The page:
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  • Writer's pictureSameeksha Sethi

Things I would’ve wanted to know before starting my virtual placement year

Picture this: You get a phone call from your employer, and he mentions your internship/placement is going to be virtual. You’re going to be working from home. Are you a bit nervous about how this will go?

I am currently a Finance Placement Intern for The Walt Disney Company. I work in the

Financial Planning and Analysis team for the Consumer Products, Games and Publishing

division. This article has been written from my viewpoint and personal experiences; other

people might have a different outlook on this.

All students have a doubt somewhere in their mind as to how their ‘virtual’ placement

years or internships will go. Thoughts going through their heads include the lack of networking opportunities, inability to read body language, communicating and staying on top of work because every single thing has to be done from your desk. You might be worried about whether you’ll be able to fit in or be able to leave a mark. Let me tell you – if you are thinking about these things, you are not wrong in doing so and are certainly not alone. Virtual environments definitely put forward some challenges which could’ve been prevented in a face-to-face setting. But it is surely not the case that you can’t succeed in them or enjoy them as much. Your experience will still be similar, just with some different scenarios.

I have prepared some tips which might help you make the most of your virtual internship experience. These might be points of common knowledge, but let me assure you, they do make a great difference if you follow them every day.

Number one and the most important tip is to be confident. Even though you might have

doubts and are not a hundred per cent self-assured, don’t let that reflect on the people

you’re working with. Everyone is still figuring out the virtual world, and your manager/colleagues will understand if you have questions. Be confident that you will

figure this out, learn something new every day and eventually perform your best. It might

be difficult in the beginning, but putting in your best efforts every day and not giving up

will help you go a long way. Find your motivation – achieving your goal in life, meeting

new people or just working for the organisation you’re going to join; use this motivation

to sit at your desk in front of two or more screens and push through your limits.

The next one is to take notes. Within the virtual environment, I’ve found that you are able

to attend more meetings because they all take place virtually, and you are not required to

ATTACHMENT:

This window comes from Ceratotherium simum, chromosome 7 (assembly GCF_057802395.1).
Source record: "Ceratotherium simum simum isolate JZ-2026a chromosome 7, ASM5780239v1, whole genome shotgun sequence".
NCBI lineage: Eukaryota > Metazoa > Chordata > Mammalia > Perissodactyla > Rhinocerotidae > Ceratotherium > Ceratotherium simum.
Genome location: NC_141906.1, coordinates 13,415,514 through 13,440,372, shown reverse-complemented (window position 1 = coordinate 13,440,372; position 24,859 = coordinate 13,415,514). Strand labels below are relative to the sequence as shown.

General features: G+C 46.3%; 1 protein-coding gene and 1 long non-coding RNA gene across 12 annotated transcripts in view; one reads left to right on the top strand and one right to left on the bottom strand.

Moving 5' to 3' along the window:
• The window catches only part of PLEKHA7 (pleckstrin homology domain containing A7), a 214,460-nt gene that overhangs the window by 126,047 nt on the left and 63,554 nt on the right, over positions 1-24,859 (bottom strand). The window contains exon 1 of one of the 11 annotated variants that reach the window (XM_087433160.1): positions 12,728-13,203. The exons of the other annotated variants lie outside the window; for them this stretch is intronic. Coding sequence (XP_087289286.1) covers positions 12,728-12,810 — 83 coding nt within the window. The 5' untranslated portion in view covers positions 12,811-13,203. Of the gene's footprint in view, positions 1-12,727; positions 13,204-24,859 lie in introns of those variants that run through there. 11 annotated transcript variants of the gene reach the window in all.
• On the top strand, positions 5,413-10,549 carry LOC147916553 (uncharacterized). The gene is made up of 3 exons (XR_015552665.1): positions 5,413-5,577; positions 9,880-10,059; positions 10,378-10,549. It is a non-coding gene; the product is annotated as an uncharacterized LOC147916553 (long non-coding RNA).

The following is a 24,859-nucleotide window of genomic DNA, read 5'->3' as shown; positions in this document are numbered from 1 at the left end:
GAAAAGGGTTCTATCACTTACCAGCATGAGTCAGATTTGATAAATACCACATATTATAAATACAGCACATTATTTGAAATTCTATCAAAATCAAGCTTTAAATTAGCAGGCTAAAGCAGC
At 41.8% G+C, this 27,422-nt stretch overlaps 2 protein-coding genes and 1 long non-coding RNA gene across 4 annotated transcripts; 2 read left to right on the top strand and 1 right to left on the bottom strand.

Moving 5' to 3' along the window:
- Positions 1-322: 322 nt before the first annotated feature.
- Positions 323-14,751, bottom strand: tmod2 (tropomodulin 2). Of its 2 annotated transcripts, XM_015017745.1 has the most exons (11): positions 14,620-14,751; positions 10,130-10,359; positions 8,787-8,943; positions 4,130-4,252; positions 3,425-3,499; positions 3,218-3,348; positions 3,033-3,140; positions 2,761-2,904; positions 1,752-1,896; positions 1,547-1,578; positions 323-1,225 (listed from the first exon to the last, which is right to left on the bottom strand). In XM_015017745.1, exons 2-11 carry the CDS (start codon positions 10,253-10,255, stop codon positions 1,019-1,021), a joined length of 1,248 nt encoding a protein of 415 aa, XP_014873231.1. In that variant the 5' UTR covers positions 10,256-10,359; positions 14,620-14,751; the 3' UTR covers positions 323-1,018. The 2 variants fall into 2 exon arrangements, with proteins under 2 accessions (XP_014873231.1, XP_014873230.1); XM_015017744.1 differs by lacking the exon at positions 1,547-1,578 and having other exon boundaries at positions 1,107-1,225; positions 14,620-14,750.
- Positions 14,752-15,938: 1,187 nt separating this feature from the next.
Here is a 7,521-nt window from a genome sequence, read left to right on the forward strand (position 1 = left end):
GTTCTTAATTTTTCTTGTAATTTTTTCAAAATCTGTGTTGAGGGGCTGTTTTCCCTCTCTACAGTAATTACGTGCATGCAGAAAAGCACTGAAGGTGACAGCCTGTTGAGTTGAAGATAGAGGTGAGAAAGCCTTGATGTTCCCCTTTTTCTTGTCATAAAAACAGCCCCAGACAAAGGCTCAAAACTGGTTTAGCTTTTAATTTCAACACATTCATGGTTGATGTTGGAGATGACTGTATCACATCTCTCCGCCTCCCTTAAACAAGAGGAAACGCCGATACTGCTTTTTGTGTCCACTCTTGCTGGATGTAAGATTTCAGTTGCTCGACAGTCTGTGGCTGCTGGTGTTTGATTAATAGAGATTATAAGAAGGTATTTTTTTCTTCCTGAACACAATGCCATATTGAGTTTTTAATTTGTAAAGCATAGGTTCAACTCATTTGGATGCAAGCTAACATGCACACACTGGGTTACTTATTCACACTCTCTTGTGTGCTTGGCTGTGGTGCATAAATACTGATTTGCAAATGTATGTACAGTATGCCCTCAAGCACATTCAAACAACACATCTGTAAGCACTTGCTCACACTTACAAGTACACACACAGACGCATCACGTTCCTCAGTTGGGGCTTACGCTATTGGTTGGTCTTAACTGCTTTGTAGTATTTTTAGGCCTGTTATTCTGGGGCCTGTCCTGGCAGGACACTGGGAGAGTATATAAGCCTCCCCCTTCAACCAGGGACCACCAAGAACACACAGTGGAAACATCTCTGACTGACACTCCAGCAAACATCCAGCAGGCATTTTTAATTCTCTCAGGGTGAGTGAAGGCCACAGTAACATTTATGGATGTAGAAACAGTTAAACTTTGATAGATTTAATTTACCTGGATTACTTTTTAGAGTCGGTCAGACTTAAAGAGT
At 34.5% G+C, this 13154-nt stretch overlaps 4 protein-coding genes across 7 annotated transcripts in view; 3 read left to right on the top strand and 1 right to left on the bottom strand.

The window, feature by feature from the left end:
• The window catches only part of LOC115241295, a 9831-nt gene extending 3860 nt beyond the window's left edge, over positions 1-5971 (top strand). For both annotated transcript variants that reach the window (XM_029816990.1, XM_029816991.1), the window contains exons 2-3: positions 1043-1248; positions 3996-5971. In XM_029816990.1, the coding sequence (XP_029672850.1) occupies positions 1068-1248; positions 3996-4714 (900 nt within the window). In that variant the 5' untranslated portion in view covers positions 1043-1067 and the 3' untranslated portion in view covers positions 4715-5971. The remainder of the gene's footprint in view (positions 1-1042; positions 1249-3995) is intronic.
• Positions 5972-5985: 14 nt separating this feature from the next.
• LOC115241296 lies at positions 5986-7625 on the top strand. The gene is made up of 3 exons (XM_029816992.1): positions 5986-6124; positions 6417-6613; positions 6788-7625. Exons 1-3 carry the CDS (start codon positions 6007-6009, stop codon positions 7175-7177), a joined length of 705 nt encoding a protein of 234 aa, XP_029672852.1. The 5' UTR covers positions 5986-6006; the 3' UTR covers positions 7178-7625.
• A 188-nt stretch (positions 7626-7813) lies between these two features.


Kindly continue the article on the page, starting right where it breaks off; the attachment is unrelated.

be at a certain place at a certain time. Ask your manager if you can attend meetings and

take notes in them. This helps you to stay on track and understand discussions that your

team might have later in catch-up calls. It helps you understand the business better, listen

to behind-the-scenes conversations, and not feel out of place. Your notes don’t have to be

very detailed. It might be difficult to fathom in the first two or three weeks what is important and what isn’t, but try your best to jot down what you think is essential. You can also reach out to the person later and mention that you are interested in knowing more about that topic.

Another important one is to ask questions and request arrangements for individual calls. If you cannot understand something, reach out to your manager or team member and ask

them. Asking questions shows that you are paying attention to the conversation and are proactive to learn more. Also, remember, no question is a silly question. This might be your

first corporate experience, so definitely ask them anything that you don’t understand. If

you are struggling with finding your way through something or with your workload, ask

your manager for a one-to-one meeting and discuss it with them. Working virtually might

feel like you are working 24x7, but to have a good balance, try to take regular breaks and

prioritize work according to deadlines. If a deadline is coming up, you should always tell

your manager if you are running behind – they might get you extra help or take something

else off your plate.

Students also usually wonder what preparation should they do before they start their

internship. I’m sure all of us have heard the usual bits: learn MS Office, reach out to people on LinkedIn, read about your company and division, talk to graduate students there and get your

electronic ‘gear’ ready. But I would say one of the crucial things you should know nowadays (and what people don’t usually mention) is virtual etiquettes. Can I multi-task while attending a meeting? What does my background have to be like? Muting my microphone and turning off my video? Drinking coffee and eating food whilst on a call? Do I wave my hand to say goodbye at the end? You don’t have to be perfect but knowing some virtual etiquettes definitely helps leave a good impression.

The last tip I would like to give is to connect with people from day one (if not before

that). When you are in meetings, try to understand people’s expectations and produce

work that would impress them. You might undoubtedly make mistakes at first, but learn from them and try to avoid them in the future. If there are other interns or grads in the office, try and reach out to them and connect after office hours or have coffee breaks with them. You should set out an aim to try and find your feet in the team and give it your best. Be present, both physically and mentally, in the meetings and enjoy your experience; these opportunities are a big learning curve. You will see yourself develop and grow as a person. And remember, always be on time – punctuality is as important in a virtual setting as it is in a face-to-face one.

Good luck!



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